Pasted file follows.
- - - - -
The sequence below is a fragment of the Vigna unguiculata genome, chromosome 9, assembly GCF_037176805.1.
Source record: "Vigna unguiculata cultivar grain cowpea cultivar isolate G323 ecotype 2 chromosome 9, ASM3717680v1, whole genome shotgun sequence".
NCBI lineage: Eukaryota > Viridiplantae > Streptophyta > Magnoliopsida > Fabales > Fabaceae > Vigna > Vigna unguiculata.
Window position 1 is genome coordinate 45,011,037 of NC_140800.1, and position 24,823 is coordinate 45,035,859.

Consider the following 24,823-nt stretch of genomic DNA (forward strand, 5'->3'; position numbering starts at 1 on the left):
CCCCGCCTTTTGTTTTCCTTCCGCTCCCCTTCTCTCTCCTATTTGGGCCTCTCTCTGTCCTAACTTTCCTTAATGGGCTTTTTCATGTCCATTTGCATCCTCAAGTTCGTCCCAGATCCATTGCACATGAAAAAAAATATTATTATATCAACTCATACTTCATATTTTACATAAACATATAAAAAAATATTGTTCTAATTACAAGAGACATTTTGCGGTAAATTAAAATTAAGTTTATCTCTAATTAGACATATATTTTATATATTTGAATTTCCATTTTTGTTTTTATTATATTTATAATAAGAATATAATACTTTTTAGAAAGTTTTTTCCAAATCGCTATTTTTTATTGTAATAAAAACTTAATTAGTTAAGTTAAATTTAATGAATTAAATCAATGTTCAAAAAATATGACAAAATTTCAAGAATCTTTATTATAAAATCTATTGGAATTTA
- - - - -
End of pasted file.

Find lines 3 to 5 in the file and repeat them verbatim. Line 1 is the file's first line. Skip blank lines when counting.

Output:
NCBI lineage: Eukaryota > Viridiplantae > Streptophyta > Magnoliopsida > Fabales > Fabaceae > Vigna > Vigna unguiculata.
Window position 1 is genome coordinate 45,011,037 of NC_140800.1, and position 24,823 is coordinate 45,035,859.

Consider the following 24,823-nt stretch of genomic DNA (forward strand, 5'->3'; position numbering starts at 1 on the left):